the summer of 1962. At the time I was there, they flew the RF-101 – the
reconnaissance version of the F-101 Voodoo fighter interceptor. The
F-101 was the first plane with the ability to sustain supersonic flight
while in level flight, had a top speed over 1,000 MPH, and set several
closed course and time-to-climb world records. It was one of the first
planes dispatched to Viet Nam when the US participation heated up. The
plane was designed in the 1950s and while still a good plane, it proved
just a little too slow for the Russian backed missile and anti-aircraft
systems used in the Viet Nam war, a total of 33 of them ultimately
being shot down in this conflict. Eventually, the RF-101 was replaced
by the RF-4, which had a top speed several hundred MPH faster and was
less prone to being shot down by ground fire. One little side note –
the RF-101 was the main reconnaissance plane used by the US to overfly
Cuba during the Cuban Missile crisis in 1962. Their motto was "Alone,
Unarmed, and Unafraid".
In my humble opinion, the RF-101 was one of the most beautiful
planes flying - much sleeker looking than the F-101 due to an elongated
nose required to house the forward and side looking cameras. Here is
the kicker, unlike the F-101, the RF-101 was a single-seater! This
meant the pilot not only flew the plane but had to "fly the mission" as
well. And, you might ask, what was the mission of these crazy solo
dare-devils? They had to fly throughout Europe at 480 knots (over 500
MPH) at approximately 500 feet altitude! Imagine flying that fast, at
that altitude, constantly monitoring untold number of instruments,
craning their necks scanning the mountainous European terrain around,
above, and below them; all the while looking for checkpoints to start
the cameras rolling and trying to memorize everything they saw so they
could debrief with the photo analysts upon returning to the base.
Moreover, all this unarmed! I really have to tip my hat to the fearless
pilots of those RF-101 airplanes. The RF-4 was a two-seater, which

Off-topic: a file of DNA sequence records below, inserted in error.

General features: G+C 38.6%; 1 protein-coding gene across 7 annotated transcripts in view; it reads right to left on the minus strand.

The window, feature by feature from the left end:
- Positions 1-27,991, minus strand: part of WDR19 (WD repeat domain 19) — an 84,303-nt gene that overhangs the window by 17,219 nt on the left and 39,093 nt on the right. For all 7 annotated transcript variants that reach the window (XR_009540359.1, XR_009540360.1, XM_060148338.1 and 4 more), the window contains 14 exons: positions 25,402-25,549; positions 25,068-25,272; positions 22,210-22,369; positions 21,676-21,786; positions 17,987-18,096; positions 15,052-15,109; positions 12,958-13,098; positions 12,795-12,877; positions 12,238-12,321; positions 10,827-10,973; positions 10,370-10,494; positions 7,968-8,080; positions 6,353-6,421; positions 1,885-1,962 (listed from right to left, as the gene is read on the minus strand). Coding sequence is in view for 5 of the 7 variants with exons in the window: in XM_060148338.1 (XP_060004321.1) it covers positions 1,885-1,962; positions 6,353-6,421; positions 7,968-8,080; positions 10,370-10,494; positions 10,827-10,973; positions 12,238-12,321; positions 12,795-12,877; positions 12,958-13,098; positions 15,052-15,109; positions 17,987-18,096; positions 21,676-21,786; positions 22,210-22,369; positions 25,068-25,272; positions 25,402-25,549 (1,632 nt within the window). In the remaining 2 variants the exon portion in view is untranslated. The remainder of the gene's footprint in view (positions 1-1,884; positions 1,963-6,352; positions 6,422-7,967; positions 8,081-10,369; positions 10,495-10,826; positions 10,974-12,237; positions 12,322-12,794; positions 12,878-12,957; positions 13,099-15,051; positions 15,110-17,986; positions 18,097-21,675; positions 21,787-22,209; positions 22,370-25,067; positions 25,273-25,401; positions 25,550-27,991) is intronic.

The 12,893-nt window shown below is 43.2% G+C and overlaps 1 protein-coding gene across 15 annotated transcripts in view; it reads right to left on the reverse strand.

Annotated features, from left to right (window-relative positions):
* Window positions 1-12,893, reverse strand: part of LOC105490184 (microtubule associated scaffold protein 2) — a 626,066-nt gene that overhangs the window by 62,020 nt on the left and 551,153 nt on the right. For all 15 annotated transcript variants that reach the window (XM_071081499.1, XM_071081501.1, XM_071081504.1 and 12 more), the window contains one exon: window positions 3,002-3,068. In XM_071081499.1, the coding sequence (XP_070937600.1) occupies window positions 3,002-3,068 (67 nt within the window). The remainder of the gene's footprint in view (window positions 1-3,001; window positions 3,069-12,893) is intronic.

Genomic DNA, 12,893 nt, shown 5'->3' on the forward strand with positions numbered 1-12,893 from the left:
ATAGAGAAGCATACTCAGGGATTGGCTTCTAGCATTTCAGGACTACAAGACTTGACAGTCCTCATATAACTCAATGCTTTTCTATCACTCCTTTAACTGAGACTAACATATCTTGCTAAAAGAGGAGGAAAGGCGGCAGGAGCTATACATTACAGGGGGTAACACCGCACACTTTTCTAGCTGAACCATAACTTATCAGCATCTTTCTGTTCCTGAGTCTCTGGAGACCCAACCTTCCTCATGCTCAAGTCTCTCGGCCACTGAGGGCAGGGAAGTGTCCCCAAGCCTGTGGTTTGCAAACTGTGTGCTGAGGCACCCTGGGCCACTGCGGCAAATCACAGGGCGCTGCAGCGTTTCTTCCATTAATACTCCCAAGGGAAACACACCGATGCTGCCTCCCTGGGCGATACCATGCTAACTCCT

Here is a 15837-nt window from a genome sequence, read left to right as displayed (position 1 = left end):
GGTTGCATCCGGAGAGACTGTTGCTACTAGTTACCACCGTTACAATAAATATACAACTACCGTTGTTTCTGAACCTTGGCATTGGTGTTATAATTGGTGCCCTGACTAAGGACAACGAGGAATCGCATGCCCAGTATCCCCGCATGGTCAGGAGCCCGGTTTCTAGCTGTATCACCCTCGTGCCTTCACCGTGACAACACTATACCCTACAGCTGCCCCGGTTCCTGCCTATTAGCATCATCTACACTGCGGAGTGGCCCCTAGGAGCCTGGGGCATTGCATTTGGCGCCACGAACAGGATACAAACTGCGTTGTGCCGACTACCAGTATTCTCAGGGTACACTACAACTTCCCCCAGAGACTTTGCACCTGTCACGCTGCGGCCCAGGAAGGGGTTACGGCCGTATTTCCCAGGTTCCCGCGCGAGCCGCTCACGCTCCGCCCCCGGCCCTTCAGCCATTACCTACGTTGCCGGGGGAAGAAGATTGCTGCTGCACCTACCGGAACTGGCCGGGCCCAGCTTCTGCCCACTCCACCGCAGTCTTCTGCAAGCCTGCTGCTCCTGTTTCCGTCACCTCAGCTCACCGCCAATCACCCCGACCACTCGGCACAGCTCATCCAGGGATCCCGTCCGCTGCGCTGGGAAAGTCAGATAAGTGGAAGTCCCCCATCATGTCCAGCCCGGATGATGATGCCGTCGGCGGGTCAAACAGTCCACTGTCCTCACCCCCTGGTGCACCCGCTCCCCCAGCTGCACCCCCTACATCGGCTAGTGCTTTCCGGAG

allowed the pilot to simply fly the plane while the RIO in the back
seat flew the mission. Guess the brass finally realized that it took
two people to fly this kind of mission.
But, the era of the piloted recon plane ended when the SR-71
"Blackbird" was retired several years ago - all due to the budget cuts
and downsizing of the military. The SR-71 is another story entirely
but, for now, reconnaissance missions are exclusively carried out by
satellite and most recently by RPV (Remotely Piloted Vehicles). If you
were in the Gambrinus club during the first Iraqi war in 1991, you will
remember my speaking of my son Doug, who flew the first generation of
these RPVs from the Battleship Missouri during the entire Desert
Shield/Storm campaign. Occasionally, you will still see a slow,
lumbering U-2 fly over a country such as Iraq but only after all
ground-to-air missiles have been neutralized. After all, Khrushchev and
the Russians shot that dinosaur down in the early 60s.
||The front of my Squadron stein displays the shield of the
66th TRW, and scenes on the side show the 38th TRS logo, a hawkish bird
with observant lens/eye and film, plus the Voodoo lady riding her
RF-101 like a broomstick and working her own brand of magic. I call it
a Squadron Stein because I was in a squadron, not a regiment.
Therefore, I can’t call it a regimental stein. Since I wasn’t in the
reserves I also cannot call it a reservistenkrug. In addition to the
two steins (yes – I bought two) I bought a matching coffee mug. As it
turns out this was my first, true stein (lid attached) but it was to be
another 25 years before I bought my second.
Two other prominent collectors who have previously focused on
antique steins but have branched out into the Cold War era steins in a
serious way are Andre Ammelounx and Louis Foster (dec.). They, as well as the
aforementioned Ron Fox and Alan Harrell may be contacted by email to
discuss these steins (or if you have one to sell), by clicking on the
name above. Contact me, Norm Paratore, by email, as well. I think you
will see a lot more interest in these steins in the near future. Also,
if you have an interest in learning more about this type of stein, Alan
has just published a book titled "American Military Beer Steins Post WW
II". You can contact him directly to purchase one or you can
occasionally find it on eBay.